2. Draft Nagaland Investment Board (NIB), Bill: I shall reserve my general comment and only say that I do not foresee anything going wrong with this Bill as long as it is not being proposed with NSDZs as the only focus.
3. Nagaland Liquor Total Prohibition Act (NLTP Act): I had written a small article in the local media congratulating the Mizoram Government for lifting the Prohibition in their state and added a few of my argument as to why Nagaland should follow suit. It was heartening to see a flurry of raging arguments in favour or against Prohibition thereafter, with both camps throwing up reasonably convincing arguments. The time now has come for us to take a pragmatic look at this mother of all hypocrisy, by taking the ground realities into matured consideration.
1. From theological perspective God gave human beings the freedom of choice. The Church would do well to consider not overruling the will of God they pray to. Period.
2. The often used argument about the loss of State Revenue is the least of our problem. In this context, what happened in the USA should be a lesson that should be taken into account with utmost seriousness. They too went through hell to lift their Prohibition after seeing the greater social evils being caused by Prohibition. Today the bootleggers are operating at a lesser magnitude without too much of infighting between themselves. Remember we are talking about M-O-N-E-Y making organization. The steady increase of volume in their ugly business will usher in a greater threat to the society by way of ‘turf wars’ and every other conceivable evil. The well armed Gangster ‘turf wars’ evolved to an organized crime called the “Mafias” in the USA and became entrenched as a second layer of a Government system well after Prohibition was lifted. Their business concerns expanded to organised prostitution, drugs, gambling, ‘forced business protection tax’ and more. It still exists today. To clearly understand this picture let us take the example of our very own home grown Naga Political Groups who relentlessly raise ‘sovereignty tax’ from the people with their AK 47 in hand. We pay taxes not to their organisations but to AK 47 because of the death threats. The people have been silenced by fear and each one of us knows this as well as the next. This was what the “mafias” had been able to accomplish along the way too. They penetrated deep into the Government machinery bribing Congressmen, Senators, Judiciary and every other infrastructure…comfortably getting away even with murder because people were afraid to testify against them at the cost of their lives. We often hear law breakers being acquitted or being promptly given bail by the Courts despite public outcry. These are signs of the growing disease within our own community. With the passage of time this money disease will lead our present day bootleggers to greater competition where violence will become a life style. The Naga political problem will not last forever… our NPGs would hopefully become normal people…but would the Nagas be prepared to go through another perpetual spell of fear this time through the armed gangs of organized crime? I am not attempting to be an alarmist but what happened in the USA can happen in Nagaland too with money in the driving seat.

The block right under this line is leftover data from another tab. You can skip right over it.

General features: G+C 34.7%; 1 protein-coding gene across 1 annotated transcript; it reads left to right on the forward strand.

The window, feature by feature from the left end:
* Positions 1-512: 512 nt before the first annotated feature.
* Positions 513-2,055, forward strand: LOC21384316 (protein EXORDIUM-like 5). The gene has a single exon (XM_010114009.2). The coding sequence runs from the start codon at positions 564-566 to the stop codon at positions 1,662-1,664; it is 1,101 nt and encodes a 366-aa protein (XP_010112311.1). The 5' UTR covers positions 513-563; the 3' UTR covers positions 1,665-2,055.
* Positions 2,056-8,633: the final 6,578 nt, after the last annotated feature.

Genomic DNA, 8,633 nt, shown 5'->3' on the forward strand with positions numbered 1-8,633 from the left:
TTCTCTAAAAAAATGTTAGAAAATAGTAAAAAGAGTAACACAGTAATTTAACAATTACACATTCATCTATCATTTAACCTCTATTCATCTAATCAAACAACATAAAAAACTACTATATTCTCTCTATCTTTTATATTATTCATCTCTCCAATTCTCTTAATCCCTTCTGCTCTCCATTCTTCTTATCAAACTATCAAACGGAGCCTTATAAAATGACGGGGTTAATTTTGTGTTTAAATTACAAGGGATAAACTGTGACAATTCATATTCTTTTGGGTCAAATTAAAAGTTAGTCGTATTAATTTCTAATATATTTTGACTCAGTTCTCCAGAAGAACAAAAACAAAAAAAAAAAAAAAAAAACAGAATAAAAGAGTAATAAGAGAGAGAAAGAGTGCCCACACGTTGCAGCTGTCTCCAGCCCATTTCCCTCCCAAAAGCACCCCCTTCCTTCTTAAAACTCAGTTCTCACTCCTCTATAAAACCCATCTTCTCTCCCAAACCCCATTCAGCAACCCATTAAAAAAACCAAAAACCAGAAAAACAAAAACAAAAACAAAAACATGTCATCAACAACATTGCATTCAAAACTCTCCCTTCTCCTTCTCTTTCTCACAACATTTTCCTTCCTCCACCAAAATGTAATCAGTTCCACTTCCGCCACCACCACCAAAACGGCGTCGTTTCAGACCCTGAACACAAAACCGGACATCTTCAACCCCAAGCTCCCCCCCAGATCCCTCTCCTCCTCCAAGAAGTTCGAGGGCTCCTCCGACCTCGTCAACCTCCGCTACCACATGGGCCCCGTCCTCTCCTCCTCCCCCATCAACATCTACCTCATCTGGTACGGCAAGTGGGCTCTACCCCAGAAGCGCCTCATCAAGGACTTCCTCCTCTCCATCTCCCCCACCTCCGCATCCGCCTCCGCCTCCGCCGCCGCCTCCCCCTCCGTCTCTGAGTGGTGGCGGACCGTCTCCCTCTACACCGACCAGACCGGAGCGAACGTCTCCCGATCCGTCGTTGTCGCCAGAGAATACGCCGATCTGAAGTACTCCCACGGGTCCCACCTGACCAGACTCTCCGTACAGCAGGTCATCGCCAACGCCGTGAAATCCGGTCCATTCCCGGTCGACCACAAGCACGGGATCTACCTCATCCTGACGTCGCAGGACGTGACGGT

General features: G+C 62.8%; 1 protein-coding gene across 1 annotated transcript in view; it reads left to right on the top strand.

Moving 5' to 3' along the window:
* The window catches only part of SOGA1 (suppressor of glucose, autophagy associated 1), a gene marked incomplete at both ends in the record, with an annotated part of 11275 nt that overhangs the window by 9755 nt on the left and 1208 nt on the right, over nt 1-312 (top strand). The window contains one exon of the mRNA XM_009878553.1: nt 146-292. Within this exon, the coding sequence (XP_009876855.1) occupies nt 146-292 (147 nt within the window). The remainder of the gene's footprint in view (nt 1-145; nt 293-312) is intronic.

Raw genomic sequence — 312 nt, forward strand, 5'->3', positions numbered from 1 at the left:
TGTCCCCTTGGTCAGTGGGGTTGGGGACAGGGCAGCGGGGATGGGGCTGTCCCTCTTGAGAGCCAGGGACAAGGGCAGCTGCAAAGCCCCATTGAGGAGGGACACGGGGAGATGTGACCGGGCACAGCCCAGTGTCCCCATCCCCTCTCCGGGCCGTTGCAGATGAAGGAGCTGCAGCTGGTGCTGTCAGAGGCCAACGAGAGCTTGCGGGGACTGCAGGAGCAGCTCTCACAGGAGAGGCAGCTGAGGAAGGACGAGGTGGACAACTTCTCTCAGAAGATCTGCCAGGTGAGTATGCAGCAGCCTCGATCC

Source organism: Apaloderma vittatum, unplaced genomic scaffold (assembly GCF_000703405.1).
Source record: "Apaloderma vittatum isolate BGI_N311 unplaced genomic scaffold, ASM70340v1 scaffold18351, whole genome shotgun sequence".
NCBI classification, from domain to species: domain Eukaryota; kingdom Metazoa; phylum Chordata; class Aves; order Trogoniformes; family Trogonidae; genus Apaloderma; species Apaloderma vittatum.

3. I have already made a point that no law will ever be successful when the enforcers are the users. I have candidly stated that liquor flows like a perennial stream right from the Chief Minister’s Banquet Hall down to the lower ranks. We need to get realistic and at least spare ourselves this deliberate hypocrisy. We all have more than our share of other sins to contend with.
4. Alcoholism is a disease like any others. It needs medical attention and rehabilitation treatment and not casually be written off as a sinner’s syndrome. Government should instead consider setting up of a well organized and equipped rehabilitation centres in the State and in every district if possible, to treat the alcoholics who will remain…prohibition or not.
5. The final issue is for the Church to unambiguously come out with their stand on this issue. It is quite understandable for the Church to want to spare its congregation from this deadly temptation. Therefore entreating with the Government not to lift the Prohibition is a role they have no choice but to play. There is however a very serious misunderstanding amongst the Politicians that the Church will blackmail them at the time of election by asking all the Churches to vote against them. Is the Church guilty of this ‘blackmail’ threat? The Legislators are apprehensive of this possibility and therefore have been perfunctorily upholding “Prohibition” even as they lovingly hold on to their glass of whiskey or wine. The reality is that the Politicians know for sure that they will not win an election without buying votes. Now ask yourselves: who are these voters? The majority are those who go to Church every Sunday. The politicians know precisely the kind of voters they are dealing with. They also know that their money talks quite convincingly but they are still afraid of the voters’ shadow in the form of the Church. This Consultative Meeting is a comedy being played out to help them overcome this political fear of the voter’s shadow by passing the buck! I think it is about time we put a stop to this farce once for all. Let the freedom of choice be left to the people as God divined it. Lift Prohibition.
The writer is a IAS (Rtd)
Forest Colony, Kohima.